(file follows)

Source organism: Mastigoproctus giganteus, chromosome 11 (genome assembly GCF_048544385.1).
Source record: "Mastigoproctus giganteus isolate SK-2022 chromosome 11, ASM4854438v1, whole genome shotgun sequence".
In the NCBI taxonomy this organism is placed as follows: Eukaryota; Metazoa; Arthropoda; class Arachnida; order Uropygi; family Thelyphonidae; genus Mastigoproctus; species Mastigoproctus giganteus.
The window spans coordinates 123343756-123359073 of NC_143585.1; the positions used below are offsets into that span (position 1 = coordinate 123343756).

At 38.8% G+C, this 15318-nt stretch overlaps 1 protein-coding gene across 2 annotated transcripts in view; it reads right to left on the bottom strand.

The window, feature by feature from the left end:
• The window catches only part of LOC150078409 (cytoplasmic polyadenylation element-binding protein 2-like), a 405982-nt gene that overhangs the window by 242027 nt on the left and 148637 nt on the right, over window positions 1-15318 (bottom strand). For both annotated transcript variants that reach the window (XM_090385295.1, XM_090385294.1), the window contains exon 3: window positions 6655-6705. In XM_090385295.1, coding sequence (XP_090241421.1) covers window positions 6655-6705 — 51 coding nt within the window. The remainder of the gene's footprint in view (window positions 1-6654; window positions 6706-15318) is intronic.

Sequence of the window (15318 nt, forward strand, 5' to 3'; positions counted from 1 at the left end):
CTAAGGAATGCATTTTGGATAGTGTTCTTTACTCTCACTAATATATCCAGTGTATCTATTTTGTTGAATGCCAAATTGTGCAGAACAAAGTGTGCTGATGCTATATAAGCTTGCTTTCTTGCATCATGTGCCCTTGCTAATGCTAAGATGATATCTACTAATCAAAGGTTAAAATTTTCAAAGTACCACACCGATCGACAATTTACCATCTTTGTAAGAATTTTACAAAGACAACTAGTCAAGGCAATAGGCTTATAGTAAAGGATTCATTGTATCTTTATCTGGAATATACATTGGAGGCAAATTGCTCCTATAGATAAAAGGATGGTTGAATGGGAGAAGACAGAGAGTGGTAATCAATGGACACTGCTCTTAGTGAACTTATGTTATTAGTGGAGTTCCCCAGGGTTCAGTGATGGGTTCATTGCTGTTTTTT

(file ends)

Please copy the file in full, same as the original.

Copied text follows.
Source organism: Mastigoproctus giganteus, chromosome 11 (genome assembly GCF_048544385.1).
Source record: "Mastigoproctus giganteus isolate SK-2022 chromosome 11, ASM4854438v1, whole genome shotgun sequence".
In the NCBI taxonomy this organism is placed as follows: Eukaryota; Metazoa; Arthropoda; class Arachnida; order Uropygi; family Thelyphonidae; genus Mastigoproctus; species Mastigoproctus giganteus.
The window spans coordinates 123343756-123359073 of NC_143585.1; the positions used below are offsets into that span (position 1 = coordinate 123343756).

At 38.8% G+C, this 15318-nt stretch overlaps 1 protein-coding gene across 2 annotated transcripts in view; it reads right to left on the bottom strand.

The window, feature by feature from the left end:
• The window catches only part of LOC150078409 (cytoplasmic polyadenylation element-binding protein 2-like), a 405982-nt gene that overhangs the window by 242027 nt on the left and 148637 nt on the right, over window positions 1-15318 (bottom strand). For both annotated transcript variants that reach the window (XM_090385295.1, XM_090385294.1), the window contains exon 3: window positions 6655-6705. In XM_090385295.1, coding sequence (XP_090241421.1) covers window positions 6655-6705 — 51 coding nt within the window. The remainder of the gene's footprint in view (window positions 1-6654; window positions 6706-15318) is intronic.

Sequence of the window (15318 nt, forward strand, 5' to 3'; positions counted from 1 at the left end):
CTAAGGAATGCATTTTGGATAGTGTTCTTTACTCTCACTAATATATCCAGTGTATCTATTTTGTTGAATGCCAAATTGTGCAGAACAAAGTGTGCTGATGCTATATAAGCTTGCTTTCTTGCATCATGTGCCCTTGCTAATGCTAAGATGATATCTACTAATCAAAGGTTAAAATTTTCAAAGTACCACACCGATCGACAATTTACCATCTTTGTAAGAATTTTACAAAGACAACTAGTCAAGGCAATAGGCTTATAGTAAAGGATTCATTGTATCTTTATCTGGAATATACATTGGAGGCAAATTGCTCCTATAGATAAAAGGATGGTTGAATGGGAGAAGACAGAGAGTGGTAATCAATGGACACTGCTCTTAGTGAACTTATGTTATTAGTGGAGTTCCCCAGGGTTCAGTGATGGGTTCATTGCTGTTTTTT